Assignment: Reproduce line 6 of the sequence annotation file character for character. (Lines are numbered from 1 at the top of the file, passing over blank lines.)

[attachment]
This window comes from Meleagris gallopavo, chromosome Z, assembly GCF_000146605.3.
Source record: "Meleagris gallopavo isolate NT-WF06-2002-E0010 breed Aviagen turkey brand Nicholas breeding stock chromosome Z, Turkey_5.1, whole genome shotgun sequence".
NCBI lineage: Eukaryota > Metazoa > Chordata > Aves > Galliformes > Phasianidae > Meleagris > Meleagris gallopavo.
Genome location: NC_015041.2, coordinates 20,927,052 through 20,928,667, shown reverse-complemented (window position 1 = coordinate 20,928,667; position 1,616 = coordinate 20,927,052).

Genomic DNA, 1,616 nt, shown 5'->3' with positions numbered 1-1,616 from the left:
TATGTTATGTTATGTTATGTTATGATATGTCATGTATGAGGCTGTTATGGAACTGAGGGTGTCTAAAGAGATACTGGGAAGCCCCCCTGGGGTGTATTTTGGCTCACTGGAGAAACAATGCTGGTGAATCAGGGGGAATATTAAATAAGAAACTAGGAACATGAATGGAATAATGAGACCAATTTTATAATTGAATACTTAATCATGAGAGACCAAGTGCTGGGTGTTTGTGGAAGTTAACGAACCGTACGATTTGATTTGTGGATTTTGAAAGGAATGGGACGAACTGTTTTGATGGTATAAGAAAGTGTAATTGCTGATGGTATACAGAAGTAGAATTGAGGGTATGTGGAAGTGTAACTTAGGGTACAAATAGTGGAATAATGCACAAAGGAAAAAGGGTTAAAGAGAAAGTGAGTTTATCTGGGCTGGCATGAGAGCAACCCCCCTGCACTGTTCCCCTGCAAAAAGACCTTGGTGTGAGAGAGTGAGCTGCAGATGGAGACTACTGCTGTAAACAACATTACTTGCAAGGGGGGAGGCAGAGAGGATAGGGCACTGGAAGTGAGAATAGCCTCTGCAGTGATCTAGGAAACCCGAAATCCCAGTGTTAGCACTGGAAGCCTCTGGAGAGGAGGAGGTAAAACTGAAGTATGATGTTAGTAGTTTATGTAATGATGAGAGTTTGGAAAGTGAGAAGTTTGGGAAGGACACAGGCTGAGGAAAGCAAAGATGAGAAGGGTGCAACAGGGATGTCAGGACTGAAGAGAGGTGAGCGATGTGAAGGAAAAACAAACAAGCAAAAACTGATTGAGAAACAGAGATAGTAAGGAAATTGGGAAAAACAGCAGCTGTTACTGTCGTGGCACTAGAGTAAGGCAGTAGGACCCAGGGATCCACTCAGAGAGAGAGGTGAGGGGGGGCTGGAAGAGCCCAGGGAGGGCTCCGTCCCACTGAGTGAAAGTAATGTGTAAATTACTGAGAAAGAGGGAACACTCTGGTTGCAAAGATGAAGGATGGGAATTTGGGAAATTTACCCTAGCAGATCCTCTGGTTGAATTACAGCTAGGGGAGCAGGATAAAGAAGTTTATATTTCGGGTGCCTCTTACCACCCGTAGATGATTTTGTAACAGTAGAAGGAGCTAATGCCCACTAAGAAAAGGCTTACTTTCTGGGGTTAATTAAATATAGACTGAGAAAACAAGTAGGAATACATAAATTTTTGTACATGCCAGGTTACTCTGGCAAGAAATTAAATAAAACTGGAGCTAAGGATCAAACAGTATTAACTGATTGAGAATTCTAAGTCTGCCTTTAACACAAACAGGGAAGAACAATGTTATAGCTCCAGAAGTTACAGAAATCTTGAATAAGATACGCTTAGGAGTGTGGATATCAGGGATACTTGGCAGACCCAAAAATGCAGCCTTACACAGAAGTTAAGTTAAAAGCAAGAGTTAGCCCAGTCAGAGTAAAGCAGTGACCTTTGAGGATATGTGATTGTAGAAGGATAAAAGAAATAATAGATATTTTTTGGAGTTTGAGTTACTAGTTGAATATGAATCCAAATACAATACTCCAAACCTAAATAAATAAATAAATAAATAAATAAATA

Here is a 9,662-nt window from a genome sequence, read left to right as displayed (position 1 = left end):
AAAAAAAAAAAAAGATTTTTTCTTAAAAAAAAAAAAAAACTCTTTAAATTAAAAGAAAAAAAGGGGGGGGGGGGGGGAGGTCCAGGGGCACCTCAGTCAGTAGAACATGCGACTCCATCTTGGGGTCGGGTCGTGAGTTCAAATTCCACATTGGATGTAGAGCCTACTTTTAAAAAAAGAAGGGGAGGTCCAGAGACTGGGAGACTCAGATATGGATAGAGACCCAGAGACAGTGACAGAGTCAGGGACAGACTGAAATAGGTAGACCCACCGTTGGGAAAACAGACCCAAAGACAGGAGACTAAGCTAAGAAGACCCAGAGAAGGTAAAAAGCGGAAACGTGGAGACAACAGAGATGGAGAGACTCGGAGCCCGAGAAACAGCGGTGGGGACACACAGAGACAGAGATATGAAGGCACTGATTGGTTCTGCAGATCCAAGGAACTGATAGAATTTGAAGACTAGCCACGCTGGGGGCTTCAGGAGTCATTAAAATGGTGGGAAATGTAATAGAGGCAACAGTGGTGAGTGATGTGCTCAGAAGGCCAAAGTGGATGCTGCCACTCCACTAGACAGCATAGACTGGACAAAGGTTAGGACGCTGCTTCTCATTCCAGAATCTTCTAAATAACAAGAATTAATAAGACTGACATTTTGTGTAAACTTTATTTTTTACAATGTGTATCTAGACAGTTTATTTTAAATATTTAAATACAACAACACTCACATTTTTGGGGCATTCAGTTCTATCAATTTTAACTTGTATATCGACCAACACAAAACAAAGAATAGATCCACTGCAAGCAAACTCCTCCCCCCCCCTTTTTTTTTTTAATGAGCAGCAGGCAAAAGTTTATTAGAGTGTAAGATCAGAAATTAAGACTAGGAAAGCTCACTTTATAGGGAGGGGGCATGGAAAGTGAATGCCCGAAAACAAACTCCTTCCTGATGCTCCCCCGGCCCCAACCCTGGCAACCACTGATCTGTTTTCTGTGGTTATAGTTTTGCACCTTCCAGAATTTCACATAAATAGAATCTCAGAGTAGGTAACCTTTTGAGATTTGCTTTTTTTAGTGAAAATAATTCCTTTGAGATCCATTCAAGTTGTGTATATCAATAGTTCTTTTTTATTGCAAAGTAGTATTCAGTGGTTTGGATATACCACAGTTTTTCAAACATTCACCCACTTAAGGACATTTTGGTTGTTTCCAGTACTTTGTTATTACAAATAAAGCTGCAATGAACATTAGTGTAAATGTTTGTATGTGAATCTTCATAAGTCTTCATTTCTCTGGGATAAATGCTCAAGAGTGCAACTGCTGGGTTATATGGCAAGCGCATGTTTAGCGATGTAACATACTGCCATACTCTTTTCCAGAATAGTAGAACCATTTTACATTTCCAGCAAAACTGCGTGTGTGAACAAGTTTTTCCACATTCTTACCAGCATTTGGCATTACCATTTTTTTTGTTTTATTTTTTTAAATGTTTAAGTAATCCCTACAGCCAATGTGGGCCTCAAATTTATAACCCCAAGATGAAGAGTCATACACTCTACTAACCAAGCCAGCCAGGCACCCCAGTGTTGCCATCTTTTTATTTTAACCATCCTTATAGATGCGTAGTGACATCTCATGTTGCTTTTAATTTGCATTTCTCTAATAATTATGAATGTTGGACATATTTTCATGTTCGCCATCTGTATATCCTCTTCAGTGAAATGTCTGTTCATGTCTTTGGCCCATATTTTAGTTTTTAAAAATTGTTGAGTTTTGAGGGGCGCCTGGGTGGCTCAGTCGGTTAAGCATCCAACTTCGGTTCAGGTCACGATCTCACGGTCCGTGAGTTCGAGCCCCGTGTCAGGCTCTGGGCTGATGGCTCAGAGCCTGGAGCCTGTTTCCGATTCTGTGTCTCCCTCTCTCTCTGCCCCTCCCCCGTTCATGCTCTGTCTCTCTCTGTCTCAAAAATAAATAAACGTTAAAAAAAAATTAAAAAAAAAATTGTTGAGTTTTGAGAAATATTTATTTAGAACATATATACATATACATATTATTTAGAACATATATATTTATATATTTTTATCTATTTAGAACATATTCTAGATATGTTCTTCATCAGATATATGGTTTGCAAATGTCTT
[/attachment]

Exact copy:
TATGTTATGTTATGTTATGTTATGATATGTCATGTATGAGGCTGTTATGGAACTGAGGGTGTCTAAAGAGATACTGGGAAGCCCCCCTGGGGTGTATTTTGGCTCACTGGAGAAACAATGCTGGTGAATCAGGGGGAATATTAAATAAGAAACTAGGAACATGAATGGAATAATGAGACCAATTTTATAATTGAATACTTAATCATGAGAGACCAAGTGCTGGGTGTTTGTGGAAGTTAACGAACCGTACGATTTGATTTGTGGATTTTGAAAGGAATGGGACGAACTGTTTTGATGGTATAAGAAAGTGTAATTGCTGATGGTATACAGAAGTAGAATTGAGGGTATGTGGAAGTGTAACTTAGGGTACAAATAGTGGAATAATGCACAAAGGAAAAAGGGTTAAAGAGAAAGTGAGTTTATCTGGGCTGGCATGAGAGCAACCCCCCTGCACTGTTCCCCTGCAAAAAGACCTTGGTGTGAGAGAGTGAGCTGCAGATGGAGACTACTGCTGTAAACAACATTACTTGCAAGGGGGGAGGCAGAGAGGATAGGGCACTGGAAGTGAGAATAGCCTCTGCAGTGATCTAGGAAACCCGAAATCCCAGTGTTAGCACTGGAAGCCTCTGGAGAGGAGGAGGTAAAACTGAAGTATGATGTTAGTAGTTTATGTAATGATGAGAGTTTGGAAAGTGAGAAGTTTGGGAAGGACACAGGCTGAGGAAAGCAAAGATGAGAAGGGTGCAACAGGGATGTCAGGACTGAAGAGAGGTGAGCGATGTGAAGGAAAAACAAACAAGCAAAAACTGATTGAGAAACAGAGATAGTAAGGAAATTGGGAAAAACAGCAGCTGTTACTGTCGTGGCACTAGAGTAAGGCAGTAGGACCCAGGGATCCACTCAGAGAGAGAGGTGAGGGGGGGCTGGAAGAGCCCAGGGAGGGCTCCGTCCCACTGAGTGAAAGTAATGTGTAAATTACTGAGAAAGAGGGAACACTCTGGTTGCAAAGATGAAGGATGGGAATTTGGGAAATTTACCCTAGCAGATCCTCTGGTTGAATTACAGCTAGGGGAGCAGGATAAAGAAGTTTATATTTCGGGTGCCTCTTACCACCCGTAGATGATTTTGTAACAGTAGAAGGAGCTAATGCCCACTAAGAAAAGGCTTACTTTCTGGGGTTAATTAAATATAGACTGAGAAAACAAGTAGGAATACATAAATTTTTGTACATGCCAGGTTACTCTGGCAAGAAATTAAATAAAACTGGAGCTAAGGATCAAACAGTATTAACTGATTGAGAATTCTAAGTCTGCCTTTAACACAAACAGGGAAGAACAATGTTATAGCTCCAGAAGTTACAGAAATCTTGAATAAGATACGCTTAGGAGTGTGGATATCAGGGATACTTGGCAGACCCAAAAATGCAGCCTTACACAGAAGTTAAGTTAAAAGCAAGAGTTAGCCCAGTCAGAGTAAAGCAGTGACCTTTGAGGATATGTGATTGTAGAAGGATAAAAGAAATAATAGATATTTTTTGGAGTTTGAGTTACTAGTTGAATATGAATCCAAATACAATACTCCAAACCTAAATAAATAAATAAATAAATAAATAAATA